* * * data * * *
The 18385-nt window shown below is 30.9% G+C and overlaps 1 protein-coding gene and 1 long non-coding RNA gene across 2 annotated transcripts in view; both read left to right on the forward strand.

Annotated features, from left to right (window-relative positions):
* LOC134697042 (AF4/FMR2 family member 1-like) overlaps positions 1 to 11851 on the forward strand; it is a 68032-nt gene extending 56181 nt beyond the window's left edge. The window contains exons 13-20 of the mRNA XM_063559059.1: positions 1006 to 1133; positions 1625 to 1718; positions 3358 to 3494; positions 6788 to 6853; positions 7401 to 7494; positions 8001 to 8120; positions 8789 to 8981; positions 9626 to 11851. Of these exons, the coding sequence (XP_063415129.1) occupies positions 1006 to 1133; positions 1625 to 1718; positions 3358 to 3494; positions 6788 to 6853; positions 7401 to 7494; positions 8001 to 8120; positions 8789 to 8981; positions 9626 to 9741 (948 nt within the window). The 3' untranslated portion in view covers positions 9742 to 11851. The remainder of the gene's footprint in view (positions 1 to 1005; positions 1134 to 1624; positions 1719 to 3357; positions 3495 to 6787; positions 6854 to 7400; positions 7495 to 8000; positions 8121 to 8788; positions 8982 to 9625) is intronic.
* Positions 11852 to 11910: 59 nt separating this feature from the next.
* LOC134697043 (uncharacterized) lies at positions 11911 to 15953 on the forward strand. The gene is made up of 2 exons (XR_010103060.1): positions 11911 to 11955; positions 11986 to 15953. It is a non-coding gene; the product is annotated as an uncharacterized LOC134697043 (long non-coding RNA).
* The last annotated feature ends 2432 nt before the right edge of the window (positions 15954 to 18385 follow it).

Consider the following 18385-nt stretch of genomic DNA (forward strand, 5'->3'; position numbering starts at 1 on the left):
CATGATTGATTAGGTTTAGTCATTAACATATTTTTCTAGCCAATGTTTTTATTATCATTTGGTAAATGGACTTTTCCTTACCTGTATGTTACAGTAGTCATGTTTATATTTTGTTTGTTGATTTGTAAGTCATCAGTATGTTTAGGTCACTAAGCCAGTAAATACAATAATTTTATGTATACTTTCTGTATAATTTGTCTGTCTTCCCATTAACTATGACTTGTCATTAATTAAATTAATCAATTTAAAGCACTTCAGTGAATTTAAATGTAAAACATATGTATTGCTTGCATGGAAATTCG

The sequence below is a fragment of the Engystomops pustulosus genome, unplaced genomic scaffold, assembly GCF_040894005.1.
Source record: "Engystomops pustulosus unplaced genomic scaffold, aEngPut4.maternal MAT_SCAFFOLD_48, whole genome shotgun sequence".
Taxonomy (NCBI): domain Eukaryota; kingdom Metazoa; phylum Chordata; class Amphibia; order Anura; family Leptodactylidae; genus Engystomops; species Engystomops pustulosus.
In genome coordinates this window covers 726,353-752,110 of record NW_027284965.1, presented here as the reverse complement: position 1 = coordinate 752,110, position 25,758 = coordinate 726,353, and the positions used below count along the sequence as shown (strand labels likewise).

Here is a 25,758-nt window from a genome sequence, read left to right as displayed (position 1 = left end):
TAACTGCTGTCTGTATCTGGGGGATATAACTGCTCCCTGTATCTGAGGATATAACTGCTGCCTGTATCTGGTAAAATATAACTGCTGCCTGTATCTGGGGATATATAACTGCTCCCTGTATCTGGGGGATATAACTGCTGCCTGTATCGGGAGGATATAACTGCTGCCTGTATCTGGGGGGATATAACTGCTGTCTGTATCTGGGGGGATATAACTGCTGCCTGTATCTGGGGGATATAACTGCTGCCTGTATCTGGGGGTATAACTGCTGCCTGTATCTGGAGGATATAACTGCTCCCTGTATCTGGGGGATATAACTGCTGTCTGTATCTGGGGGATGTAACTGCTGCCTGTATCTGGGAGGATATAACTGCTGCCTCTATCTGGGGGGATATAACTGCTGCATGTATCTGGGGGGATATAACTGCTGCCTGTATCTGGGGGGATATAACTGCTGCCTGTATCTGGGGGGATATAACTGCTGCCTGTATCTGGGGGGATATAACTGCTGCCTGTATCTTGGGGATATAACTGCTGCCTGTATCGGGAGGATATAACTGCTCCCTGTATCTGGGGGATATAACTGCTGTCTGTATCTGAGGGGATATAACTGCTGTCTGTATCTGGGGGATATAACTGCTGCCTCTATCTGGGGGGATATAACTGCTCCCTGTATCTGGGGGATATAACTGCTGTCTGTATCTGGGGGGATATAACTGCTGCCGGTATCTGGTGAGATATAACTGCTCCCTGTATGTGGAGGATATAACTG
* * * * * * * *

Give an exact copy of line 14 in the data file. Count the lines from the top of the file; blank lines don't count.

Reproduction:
TAACTGCTGTCTGTATCTGGGGGATATAACTGCTCCCTGTATCTGAGGATATAACTGCTGCCTGTATCTGGTAAAATATAACTGCTGCCTGTATCTGGGGATATATAACTGCTCCCTGTATCTGGGGGATATAACTGCTGCCTGTATCGGGAGGATATAACTGCTGCCTGTATCTGGGGGGATATAACTGCTGTCTGTATCTGGGGGGATATAACTGCTGCCTGTATCTGGGGGATATAACTGCTGCCTGTATCTGGGGGTATAACTGCTGCCTGTATCTGGAGGATATAACTGCTCCCTGTATCTGGGGGATATAACTGCTGTCTGTATCTGGGGGATGTAACTGCTGCCTGTATCTGGGAGGATATAACTGCTGCCTCTATCTGGGGGGATATAACTGCTGCATGTATCTGGGGGGATATAACTGCTGCCTGTATCTGGGGGGATATAACTGCTGCCTGTATCTGGGGGGATATAACTGCTGCCTGTATCTGGGGGGATATAACTGCTGCCTGTATCTTGGGGATATAACTGCTGCCTGTATCGGGAGGATATAACTGCTCCCTGTATCTGGGGGATATAACTGCTGTCTGTATCTGAGGGGATATAACTGCTGTCTGTATCTGGGGGATATAACTGCTGCCTCTATCTGGGGGGATATAACTGCTCCCTGTATCTGGGGGATATAACTGCTGTCTGTATCTGGGGGGATATAACTGCTGCCGGTATCTGGTGAGATATAACTGCTCCCTGTATGTGGAGGATATAACTG